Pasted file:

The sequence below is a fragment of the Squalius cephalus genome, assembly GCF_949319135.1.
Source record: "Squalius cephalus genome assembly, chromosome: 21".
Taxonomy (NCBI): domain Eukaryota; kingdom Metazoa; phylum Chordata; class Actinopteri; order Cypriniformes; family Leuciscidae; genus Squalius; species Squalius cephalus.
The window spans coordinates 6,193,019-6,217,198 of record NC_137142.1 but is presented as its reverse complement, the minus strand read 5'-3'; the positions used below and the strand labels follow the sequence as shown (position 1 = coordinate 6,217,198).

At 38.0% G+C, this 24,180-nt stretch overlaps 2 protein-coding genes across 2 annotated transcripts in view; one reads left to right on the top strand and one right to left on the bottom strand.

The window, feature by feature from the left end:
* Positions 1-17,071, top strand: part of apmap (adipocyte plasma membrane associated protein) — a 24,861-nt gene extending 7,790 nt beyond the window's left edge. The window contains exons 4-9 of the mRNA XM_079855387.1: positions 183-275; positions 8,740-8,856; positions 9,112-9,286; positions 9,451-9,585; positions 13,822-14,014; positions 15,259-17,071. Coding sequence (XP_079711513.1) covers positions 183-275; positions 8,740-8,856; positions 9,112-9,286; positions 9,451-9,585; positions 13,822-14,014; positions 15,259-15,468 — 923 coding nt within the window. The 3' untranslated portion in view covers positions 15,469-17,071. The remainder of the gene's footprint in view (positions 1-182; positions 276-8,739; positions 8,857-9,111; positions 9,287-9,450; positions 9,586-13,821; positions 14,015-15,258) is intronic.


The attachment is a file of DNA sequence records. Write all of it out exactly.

The sequence below is a fragment of the Squalius cephalus genome, assembly GCF_949319135.1.
Source record: "Squalius cephalus genome assembly, chromosome: 21".
Taxonomy (NCBI): domain Eukaryota; kingdom Metazoa; phylum Chordata; class Actinopteri; order Cypriniformes; family Leuciscidae; genus Squalius; species Squalius cephalus.
The window spans coordinates 6,193,019-6,217,198 of record NC_137142.1 but is presented as its reverse complement, the minus strand read 5'-3'; the positions used below and the strand labels follow the sequence as shown (position 1 = coordinate 6,217,198).

At 38.0% G+C, this 24,180-nt stretch overlaps 2 protein-coding genes across 2 annotated transcripts in view; one reads left to right on the top strand and one right to left on the bottom strand.

The window, feature by feature from the left end:
* Positions 1-17,071, top strand: part of apmap (adipocyte plasma membrane associated protein) — a 24,861-nt gene extending 7,790 nt beyond the window's left edge. The window contains exons 4-9 of the mRNA XM_079855387.1: positions 183-275; positions 8,740-8,856; positions 9,112-9,286; positions 9,451-9,585; positions 13,822-14,014; positions 15,259-17,071. Coding sequence (XP_079711513.1) covers positions 183-275; positions 8,740-8,856; positions 9,112-9,286; positions 9,451-9,585; positions 13,822-14,014; positions 15,259-15,468 — 923 coding nt within the window. The 3' untranslated portion in view covers positions 15,469-17,071. The remainder of the gene's footprint in view (positions 1-182; positions 276-8,739; positions 8,857-9,111; positions 9,287-9,450; positions 9,586-13,821; positions 14,015-15,258) is intronic.